Article was first published on HRZone.
A couple of years ago, we asked a number of FTSE 250 HR directors the question: “Given the option, would you rehire your workforce or would you start again?”
While the response to the survey wasn’t huge, it was sufficient to draw a few conclusions – not least because a huge 68% of respondents said they would choose not to take on their existing personnel again.
But I wasn’t as shocked by this finding as you might think. Once upon a time, I asked a chief executive client which members of his sales force he would hire again based on what he knew now. In addition, I said that, if he could name more than 25 out of 100 of them, I would give him an eye-watering discount. He got as far as 17.
Moreover, all of our research tells us that, on average, only about 25% of all recruits are deemed ‘high value’ – what you might call ‘linchpin hires’. Some people refer to them as ‘A players’, but personally I hate that tag because, to me, it implies a sort of elitism.
Linchpins, on the other hand, are people that you can rely on and whose discretionary work is always of high quality, regardless of their salary or position. They understand the value of the organisation’s brand and are on message every time.
In fact, they are an organisation’s most valuable asset and it is they whom employers would be keen to rehire.
But the question is, whose responsibility is it to populate an organisation with such linchpins? The glib answer is everyone and, of course, that’s true. At a previous company I worked for, we coined the phrase “everyone’s a recruiter”. And we meant it.
As an HR director, however, you have two core responsibilities in this context:
Everything from the provision of pay and rations to employee relations falls into both of these categories.
So given the previous data, the conclusion must be that most HR directors are doing an appalling job of question number one and, even worse, 68% admit it. So what is going on?
The key problem is that most HR bosses have no clear definition of what a linchpin actually constitutes within their own business. Ask yourself: “Do I know what great looks like? Is this definition written down and documented? Do all the important stakeholders agree on it? Is it measurable?”
If the answer to any of the above questions is “no” or “don’t know”, you are going to end up mis-hiring – and mis-hiring will currently cost you anything from between four and 11 times the base salary of each worker.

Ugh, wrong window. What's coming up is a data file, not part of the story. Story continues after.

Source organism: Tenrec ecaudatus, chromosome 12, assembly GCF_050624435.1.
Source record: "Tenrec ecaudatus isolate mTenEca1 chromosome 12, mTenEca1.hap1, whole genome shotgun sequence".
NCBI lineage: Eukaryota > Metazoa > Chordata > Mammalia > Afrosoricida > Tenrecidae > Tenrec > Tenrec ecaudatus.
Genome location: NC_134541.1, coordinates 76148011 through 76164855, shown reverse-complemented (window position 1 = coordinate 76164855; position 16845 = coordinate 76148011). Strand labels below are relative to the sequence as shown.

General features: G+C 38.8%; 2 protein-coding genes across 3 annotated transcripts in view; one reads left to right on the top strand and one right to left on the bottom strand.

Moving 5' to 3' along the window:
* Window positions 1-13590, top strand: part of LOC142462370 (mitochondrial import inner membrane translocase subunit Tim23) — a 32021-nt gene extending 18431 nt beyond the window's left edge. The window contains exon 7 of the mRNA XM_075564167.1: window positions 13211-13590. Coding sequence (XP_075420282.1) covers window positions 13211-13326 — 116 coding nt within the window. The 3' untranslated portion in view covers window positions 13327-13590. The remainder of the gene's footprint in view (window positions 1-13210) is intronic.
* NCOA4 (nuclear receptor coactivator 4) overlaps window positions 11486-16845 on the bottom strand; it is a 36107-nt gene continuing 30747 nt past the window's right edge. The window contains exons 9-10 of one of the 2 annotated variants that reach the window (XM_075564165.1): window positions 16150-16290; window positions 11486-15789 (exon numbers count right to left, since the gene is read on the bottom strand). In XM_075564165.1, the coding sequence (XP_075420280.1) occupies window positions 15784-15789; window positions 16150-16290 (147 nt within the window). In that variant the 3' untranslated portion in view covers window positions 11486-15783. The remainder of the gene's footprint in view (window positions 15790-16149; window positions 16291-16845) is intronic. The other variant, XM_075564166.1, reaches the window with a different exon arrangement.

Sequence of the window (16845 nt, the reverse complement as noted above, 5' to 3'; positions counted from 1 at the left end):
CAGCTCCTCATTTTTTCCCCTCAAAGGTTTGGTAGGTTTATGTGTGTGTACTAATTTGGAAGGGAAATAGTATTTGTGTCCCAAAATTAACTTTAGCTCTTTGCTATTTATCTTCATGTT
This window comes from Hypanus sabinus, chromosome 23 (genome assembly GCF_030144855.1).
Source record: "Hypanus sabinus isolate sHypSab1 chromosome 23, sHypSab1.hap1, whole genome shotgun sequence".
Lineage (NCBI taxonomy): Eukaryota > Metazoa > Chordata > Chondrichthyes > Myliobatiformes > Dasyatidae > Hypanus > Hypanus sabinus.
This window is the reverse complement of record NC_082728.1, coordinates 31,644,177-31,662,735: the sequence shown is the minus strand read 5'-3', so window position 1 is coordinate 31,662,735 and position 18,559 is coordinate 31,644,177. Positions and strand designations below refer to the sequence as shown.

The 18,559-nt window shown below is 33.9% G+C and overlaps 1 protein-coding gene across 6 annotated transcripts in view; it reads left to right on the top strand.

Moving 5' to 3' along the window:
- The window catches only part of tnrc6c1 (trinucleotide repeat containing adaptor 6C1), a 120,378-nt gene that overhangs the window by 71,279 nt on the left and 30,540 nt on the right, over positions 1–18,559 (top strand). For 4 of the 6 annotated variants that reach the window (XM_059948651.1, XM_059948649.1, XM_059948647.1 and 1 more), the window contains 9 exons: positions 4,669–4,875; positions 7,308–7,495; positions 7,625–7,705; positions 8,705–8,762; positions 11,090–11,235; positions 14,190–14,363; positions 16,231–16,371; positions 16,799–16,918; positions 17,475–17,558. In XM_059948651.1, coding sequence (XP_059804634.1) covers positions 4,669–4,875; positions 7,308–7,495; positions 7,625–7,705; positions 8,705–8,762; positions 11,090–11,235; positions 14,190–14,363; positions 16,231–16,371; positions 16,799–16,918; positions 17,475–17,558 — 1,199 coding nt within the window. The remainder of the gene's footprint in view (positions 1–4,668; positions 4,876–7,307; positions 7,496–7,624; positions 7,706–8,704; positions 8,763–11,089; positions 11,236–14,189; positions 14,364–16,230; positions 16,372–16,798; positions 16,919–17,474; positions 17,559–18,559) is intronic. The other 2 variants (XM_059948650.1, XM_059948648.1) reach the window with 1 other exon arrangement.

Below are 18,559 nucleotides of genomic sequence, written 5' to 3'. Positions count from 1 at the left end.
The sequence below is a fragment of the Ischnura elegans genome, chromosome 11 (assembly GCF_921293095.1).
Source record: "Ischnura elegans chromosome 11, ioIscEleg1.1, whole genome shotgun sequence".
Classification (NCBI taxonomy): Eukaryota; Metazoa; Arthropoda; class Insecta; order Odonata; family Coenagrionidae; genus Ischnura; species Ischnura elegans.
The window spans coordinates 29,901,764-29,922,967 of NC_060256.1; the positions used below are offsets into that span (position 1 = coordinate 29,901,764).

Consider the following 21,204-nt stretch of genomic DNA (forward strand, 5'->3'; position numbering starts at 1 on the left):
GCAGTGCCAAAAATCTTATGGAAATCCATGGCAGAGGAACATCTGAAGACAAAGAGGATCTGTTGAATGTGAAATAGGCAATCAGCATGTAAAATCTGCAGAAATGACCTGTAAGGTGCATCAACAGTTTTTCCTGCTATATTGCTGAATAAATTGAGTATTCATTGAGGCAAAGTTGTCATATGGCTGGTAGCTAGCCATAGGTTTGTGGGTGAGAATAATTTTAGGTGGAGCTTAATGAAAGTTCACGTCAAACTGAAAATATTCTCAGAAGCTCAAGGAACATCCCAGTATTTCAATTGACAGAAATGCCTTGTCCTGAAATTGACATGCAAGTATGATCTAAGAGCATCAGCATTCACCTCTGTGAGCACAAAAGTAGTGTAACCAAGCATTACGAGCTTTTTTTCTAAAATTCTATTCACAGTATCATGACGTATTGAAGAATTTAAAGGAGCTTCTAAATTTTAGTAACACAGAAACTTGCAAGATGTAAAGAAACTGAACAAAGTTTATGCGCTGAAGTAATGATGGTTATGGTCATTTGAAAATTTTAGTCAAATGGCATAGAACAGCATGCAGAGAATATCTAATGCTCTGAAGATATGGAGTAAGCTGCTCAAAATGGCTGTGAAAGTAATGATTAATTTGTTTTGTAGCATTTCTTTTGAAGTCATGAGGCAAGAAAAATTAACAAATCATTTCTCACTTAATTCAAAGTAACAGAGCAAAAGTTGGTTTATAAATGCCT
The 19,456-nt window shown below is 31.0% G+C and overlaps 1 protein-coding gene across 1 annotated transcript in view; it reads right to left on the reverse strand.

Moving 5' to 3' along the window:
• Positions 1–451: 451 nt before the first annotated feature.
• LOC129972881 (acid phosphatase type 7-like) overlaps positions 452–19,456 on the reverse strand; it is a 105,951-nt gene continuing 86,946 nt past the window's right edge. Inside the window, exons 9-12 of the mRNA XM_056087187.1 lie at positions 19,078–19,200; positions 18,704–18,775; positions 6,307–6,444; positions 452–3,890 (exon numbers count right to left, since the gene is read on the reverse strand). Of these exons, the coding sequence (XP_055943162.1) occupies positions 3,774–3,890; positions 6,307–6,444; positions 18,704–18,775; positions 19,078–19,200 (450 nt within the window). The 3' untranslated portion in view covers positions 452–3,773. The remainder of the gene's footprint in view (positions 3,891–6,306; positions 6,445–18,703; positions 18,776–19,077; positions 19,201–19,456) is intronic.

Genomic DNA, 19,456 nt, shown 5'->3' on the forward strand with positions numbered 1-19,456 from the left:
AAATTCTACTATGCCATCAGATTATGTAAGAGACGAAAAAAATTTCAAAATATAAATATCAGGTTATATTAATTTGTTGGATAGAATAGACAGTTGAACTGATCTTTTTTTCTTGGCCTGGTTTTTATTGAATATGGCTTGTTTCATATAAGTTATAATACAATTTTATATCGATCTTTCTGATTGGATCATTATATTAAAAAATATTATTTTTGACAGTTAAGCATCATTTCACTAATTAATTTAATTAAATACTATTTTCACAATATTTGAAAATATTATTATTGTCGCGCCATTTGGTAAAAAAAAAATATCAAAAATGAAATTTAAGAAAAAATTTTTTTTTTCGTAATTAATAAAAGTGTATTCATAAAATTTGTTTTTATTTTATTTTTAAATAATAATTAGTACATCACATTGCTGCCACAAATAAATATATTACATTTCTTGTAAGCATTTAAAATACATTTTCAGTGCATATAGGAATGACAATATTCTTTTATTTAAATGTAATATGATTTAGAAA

Another important issue is that, if you don’t know what your target is, how will you – and, more importantly, your organisation – achieve it? I have lost count of the number of times that someone is recruited to a senior position without any clear articulation of “what good looks like”.
And let’s be clear, an executive search job/person profile is not a suitable definition. In fact, that’s just being lazy. The same applies to job descriptions, which simply amount to a list of tasks and responsibilities that do not usually articulate what a high-performer does or how they behave when in their role.
Why is this important in terms of senior hires? Because previous experience is the least reliable predictor of future performance. That’s right – every assumption that an executive search company makes about an individual and nearly all corporate hiring processes, in fact, evaluate the least useful of recruitment measures.
Of course, you can insist on psychometric profiling or the latest in trendy situational judgement exercises. But the problem is that, without a clear definition of ‘what great looks like’, all of these tools and exercises are meaningless.
So before you go on the look-out for that latest critical new hire, just ask yourself, do you really know ‘what good truly looks like?’ If you don’t, or are unsure, part two of this article will hopefully provide you with some ideas of where to start the process…
Roger Philby is the founder and chief executive of The Chemistry Group in Recruitment